My recent post on fixing the real problem reminded me of an earlier post on the rapid prototyping of life, where I said “The qualities which point towards rapid prototyping are where the final goal is poorly defined, where only experimentation, not theory, will help define that final goal, and where there are no irreversible consequences for trying something.”
Can we apply these iteration and feedback tactics to management? It seems like an appropriate solution, as managers are often in situations where the real problem is “poorly defined”. Perhaps the only thing a manager can do is to guess what the problem is, try something to fix it, see what happens and then repeat the process.
Unfortunately, people are involved, and people have memories. My statement on the applicability of rapid prototyping included a clause about “no irreversible consequences”. That doesn’t apply here. If a manager decides that the problem is that employees aren’t working hard enough, and the real problem was a technology issue, then that manager loses credibility in the eyes of the employees, opening an irrecoverable breach of trust.
Another problem is that the feedback received as a manager may be untrustworthy. In rapid prototyping, evaluation is an integral part of the process, because the feedback drives the direction of the next iteration. In a management situation, the relevant feedback would have to come from the employees being managed, and that feedback is inherently suspect because of the power differential. Very few employees will provide critical feedback to their manager, even in anonymous forums, for fear of retributive consequences. Even positive feedback can’t be trusted because employees may be deceivingly flattering in hopes of currying favor.
I think there are ways in which iteration and feedback can be incorporated into a management setting, but they depend on a having already built a team. When there’s a problem with a project, the manager can’t unilaterally make a decision without risking losing the team. He has to consult the team to collect possible ideas and create a consensus around one of those proposed solutions. There has to be a foundation of trust between the team and the manager for iteration and feedback to work, and for the employees to believe that their feedback will be included in the next iteration. That trust takes time and several iterations of projects to establish, so hopefully you’re not a bungee boss.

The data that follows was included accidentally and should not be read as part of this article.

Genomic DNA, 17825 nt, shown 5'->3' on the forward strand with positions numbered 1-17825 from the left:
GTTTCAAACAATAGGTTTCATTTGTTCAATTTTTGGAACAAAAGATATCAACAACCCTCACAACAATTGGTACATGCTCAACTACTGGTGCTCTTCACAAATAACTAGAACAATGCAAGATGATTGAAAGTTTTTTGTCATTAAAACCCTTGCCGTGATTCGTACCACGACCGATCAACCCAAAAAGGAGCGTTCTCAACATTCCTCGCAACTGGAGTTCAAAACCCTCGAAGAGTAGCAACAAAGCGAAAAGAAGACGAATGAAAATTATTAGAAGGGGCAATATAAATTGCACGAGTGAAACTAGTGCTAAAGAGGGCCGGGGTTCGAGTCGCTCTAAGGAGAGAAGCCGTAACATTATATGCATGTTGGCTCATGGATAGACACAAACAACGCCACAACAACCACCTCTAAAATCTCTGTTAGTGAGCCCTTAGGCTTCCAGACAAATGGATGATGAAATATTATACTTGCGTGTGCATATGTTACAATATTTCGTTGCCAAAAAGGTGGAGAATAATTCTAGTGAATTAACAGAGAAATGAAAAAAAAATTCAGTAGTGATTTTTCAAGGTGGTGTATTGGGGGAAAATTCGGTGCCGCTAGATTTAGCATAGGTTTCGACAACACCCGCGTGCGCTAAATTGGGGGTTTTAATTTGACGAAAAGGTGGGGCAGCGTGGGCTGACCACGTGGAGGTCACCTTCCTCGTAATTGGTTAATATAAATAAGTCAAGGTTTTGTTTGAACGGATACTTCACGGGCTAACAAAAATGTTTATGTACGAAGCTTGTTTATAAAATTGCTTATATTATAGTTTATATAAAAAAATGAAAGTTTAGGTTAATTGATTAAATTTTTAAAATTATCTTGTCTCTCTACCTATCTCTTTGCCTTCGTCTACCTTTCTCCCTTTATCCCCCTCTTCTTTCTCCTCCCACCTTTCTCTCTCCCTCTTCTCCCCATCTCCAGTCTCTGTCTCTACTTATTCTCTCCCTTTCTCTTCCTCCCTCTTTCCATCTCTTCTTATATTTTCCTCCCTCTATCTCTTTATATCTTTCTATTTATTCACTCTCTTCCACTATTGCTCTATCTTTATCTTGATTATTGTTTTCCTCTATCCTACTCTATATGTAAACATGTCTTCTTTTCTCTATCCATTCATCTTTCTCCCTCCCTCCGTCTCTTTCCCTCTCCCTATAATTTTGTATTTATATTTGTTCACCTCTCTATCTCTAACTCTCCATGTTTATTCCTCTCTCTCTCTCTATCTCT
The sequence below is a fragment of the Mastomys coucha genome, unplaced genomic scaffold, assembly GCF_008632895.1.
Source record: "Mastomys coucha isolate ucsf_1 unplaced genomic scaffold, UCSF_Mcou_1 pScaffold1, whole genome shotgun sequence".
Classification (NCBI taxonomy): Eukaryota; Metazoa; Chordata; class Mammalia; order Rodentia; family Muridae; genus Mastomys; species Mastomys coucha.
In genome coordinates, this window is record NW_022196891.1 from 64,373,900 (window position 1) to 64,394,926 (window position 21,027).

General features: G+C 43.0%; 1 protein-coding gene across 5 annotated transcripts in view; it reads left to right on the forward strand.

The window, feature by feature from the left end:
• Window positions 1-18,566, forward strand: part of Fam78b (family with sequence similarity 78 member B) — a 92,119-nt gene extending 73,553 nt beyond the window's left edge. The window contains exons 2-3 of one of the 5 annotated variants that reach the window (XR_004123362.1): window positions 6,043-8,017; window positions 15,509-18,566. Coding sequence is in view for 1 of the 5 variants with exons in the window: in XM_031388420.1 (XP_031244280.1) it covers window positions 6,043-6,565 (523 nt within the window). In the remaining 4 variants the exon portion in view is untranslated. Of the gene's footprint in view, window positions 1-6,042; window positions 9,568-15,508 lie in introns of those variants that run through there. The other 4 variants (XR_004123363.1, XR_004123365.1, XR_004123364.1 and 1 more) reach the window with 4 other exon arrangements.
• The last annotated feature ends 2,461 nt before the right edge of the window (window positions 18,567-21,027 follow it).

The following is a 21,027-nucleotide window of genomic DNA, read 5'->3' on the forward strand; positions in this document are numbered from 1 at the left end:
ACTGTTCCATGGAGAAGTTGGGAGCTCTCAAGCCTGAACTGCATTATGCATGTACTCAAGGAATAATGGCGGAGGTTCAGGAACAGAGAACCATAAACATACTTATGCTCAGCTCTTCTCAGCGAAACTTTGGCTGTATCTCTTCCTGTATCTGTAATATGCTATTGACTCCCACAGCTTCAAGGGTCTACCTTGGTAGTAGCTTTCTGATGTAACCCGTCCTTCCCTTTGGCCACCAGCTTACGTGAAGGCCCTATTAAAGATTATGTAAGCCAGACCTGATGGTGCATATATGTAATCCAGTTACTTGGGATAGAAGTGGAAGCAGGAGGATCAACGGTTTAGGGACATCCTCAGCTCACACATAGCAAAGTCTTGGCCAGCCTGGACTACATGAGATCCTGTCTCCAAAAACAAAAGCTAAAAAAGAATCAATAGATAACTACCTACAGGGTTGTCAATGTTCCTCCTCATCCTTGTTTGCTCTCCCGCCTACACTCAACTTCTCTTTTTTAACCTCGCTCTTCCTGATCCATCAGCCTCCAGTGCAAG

There’s also an element of iteration as a new manager. You’re going to mis-read situations and make the wrong choice sometimes, and you have to learn from those mistakes. The team also has to see you accept feedback and change your behavior, which will make it easier to get better feedback the next time, creating a virtuous circle of trust and improvement. One critical tactic for earning that trust is to take the blame, not only for yourself, but for the team.
Wow, this post ended up in a different place than where it started. I meant to write about how to use rapid prototyping and Trust but Verify methods in management and spent an hour yesterday on a draft that wasn’t working. But after writing a comment about trust this morning, I realized that the whole approach was bogus, so I ended up writing a post about how those tactics _won’t_ work. Ah, the joy of thinking in public.